Women arranged in orderly lines rebutted the argument that the fairer sex did not want the vote. Women in public spaces...



At least 50,000 people took to the streets of New York City on October 23, 1915 to march in the country’s largest women’s suffrage parade up to that time.

Nearly 70 years after the founders of the women’s suffrage movement gathered in Seneca Falls, it seemed the tide was finally turning. (Interestingly, this matter was controversial even among the two main organizers of that gathering at Seneca Falls, with Elizabeth Stanton firmly for fighting for a woman’s right to vote and Lucretia Mott stating about that proposition,  “Why Lizzie, thee will make us ridiculous.” It was ultimately a former slave, the great Frederick Douglas, that swayed the crowd at that gathering to include the right to vote in the Declaration of Sentiments.)

After enduring decades of ridicule and intimidation over the matter since then, 13 states had enfranchised women, and it was hoped that the progressive state of New York would be next to fall into line.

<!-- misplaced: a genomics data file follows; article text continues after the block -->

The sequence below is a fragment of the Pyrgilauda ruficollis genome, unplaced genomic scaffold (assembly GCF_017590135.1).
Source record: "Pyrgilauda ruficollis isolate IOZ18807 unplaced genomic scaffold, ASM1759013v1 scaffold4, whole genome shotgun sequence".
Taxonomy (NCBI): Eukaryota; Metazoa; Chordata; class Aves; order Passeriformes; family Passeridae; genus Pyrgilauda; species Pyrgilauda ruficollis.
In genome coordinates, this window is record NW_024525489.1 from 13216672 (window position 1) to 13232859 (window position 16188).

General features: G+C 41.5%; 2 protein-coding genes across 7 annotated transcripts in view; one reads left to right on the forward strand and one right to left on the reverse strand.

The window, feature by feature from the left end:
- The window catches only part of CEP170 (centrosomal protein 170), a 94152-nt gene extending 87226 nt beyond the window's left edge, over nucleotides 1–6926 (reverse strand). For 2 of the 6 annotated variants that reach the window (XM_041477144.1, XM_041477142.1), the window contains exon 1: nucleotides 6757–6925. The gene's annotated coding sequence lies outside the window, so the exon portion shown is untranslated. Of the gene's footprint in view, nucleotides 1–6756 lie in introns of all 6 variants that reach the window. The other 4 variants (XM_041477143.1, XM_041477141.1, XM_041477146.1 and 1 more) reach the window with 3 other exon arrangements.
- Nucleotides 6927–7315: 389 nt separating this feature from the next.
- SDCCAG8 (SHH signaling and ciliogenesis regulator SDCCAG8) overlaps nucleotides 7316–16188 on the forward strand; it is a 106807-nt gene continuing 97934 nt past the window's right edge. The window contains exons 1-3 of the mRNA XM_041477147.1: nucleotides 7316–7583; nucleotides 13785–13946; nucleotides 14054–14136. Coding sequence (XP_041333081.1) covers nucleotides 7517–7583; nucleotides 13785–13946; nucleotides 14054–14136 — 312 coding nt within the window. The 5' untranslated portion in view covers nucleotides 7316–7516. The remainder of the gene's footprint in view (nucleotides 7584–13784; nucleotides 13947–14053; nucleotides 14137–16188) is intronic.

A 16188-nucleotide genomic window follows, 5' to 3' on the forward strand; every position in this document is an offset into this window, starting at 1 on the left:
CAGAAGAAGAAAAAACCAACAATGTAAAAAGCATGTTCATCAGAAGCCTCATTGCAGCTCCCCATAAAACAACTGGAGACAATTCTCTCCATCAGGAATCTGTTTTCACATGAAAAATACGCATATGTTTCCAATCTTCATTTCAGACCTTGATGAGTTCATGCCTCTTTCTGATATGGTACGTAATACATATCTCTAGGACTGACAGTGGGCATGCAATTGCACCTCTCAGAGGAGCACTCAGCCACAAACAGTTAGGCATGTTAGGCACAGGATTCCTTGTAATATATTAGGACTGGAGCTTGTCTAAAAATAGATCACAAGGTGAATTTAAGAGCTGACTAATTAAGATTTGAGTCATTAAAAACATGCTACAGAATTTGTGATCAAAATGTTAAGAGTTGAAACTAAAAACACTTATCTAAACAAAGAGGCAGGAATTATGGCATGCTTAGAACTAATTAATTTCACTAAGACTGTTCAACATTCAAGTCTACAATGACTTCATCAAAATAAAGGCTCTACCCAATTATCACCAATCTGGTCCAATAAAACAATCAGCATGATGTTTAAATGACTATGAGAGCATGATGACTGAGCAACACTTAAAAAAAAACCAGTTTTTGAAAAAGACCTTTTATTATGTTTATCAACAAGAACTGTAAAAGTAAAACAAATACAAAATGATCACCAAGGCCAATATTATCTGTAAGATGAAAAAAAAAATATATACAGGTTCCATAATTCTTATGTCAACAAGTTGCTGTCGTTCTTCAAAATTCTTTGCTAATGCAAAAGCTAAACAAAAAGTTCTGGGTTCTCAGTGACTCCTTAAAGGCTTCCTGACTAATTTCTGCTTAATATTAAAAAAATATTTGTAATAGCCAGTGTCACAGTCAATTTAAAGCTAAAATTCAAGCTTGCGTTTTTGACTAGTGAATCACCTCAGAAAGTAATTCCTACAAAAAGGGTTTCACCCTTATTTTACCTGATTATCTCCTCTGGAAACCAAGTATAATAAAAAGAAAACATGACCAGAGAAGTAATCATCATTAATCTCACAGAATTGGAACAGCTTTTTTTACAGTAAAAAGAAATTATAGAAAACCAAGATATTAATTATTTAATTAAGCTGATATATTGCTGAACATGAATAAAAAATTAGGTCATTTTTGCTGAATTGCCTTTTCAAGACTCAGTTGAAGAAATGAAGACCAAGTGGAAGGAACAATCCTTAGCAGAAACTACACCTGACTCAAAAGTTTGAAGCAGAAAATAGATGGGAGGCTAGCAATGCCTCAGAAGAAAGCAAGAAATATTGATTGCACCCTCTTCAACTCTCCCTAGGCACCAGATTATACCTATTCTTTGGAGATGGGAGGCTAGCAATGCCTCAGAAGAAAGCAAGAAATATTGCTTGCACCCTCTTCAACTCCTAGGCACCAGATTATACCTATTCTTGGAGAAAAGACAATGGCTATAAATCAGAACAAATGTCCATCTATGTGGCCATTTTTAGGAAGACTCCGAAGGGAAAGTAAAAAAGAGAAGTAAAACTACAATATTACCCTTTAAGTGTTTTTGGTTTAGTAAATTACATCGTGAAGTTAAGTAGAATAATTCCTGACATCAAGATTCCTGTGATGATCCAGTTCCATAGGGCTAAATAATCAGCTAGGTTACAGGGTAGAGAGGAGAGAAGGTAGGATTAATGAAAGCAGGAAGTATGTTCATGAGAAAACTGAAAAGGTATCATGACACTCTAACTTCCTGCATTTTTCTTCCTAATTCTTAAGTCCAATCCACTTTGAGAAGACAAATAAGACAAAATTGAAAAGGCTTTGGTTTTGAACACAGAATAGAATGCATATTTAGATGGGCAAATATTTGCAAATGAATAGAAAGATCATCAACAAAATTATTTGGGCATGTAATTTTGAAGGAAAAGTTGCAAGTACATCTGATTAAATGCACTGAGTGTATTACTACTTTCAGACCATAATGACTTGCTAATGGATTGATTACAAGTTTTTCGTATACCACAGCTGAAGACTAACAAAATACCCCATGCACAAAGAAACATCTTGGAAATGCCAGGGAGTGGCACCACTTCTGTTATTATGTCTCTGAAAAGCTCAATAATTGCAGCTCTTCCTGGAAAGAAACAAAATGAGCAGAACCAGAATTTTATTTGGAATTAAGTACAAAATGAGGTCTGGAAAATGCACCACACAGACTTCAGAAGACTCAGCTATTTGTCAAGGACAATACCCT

Parades were very popular – and influential – a century ago. Before television, and even radio, became commonplace, parades were the way to get your political message across to large groups of people at one time. This parade was held ten days before the election, and the goal was to sway any undecided voters just before they cast their ballots.

The very fact that women were taking to the streets made a very strong statement. It refuted the long-held belief that a woman’s place was in the home while the men dealt with political affairs. Some suffragists claimed that they could clean up the dirty world of politics, and wore white dresses to symbolize this. They carried heavy banners to disprove any claims they were too fragile to survive away from hearth and home.

One of the largest groups marching in the parade was teachers, some wearing black with “suffrage yellow” sashes, others donning caps and gowns. They carried banners bearing messages such as: “YOU TRUST US WITH THE CHILDREN; TRUST US WITH THE VOTE”. Good one, Ladies.

But the biggest cheer of the day went to an elderly woman who carried a placard reading: “GETTING THERE AFTER TRYING FOR FORTY YEARS”.

It wasn’t just women marching that sunny day in New York City – 2,500 men marched along with them to support the cause of women’s suffrage. 250,000 mostly supportive spectators lined the parade route to enjoy the spectacle that kicked off at 3 p.m....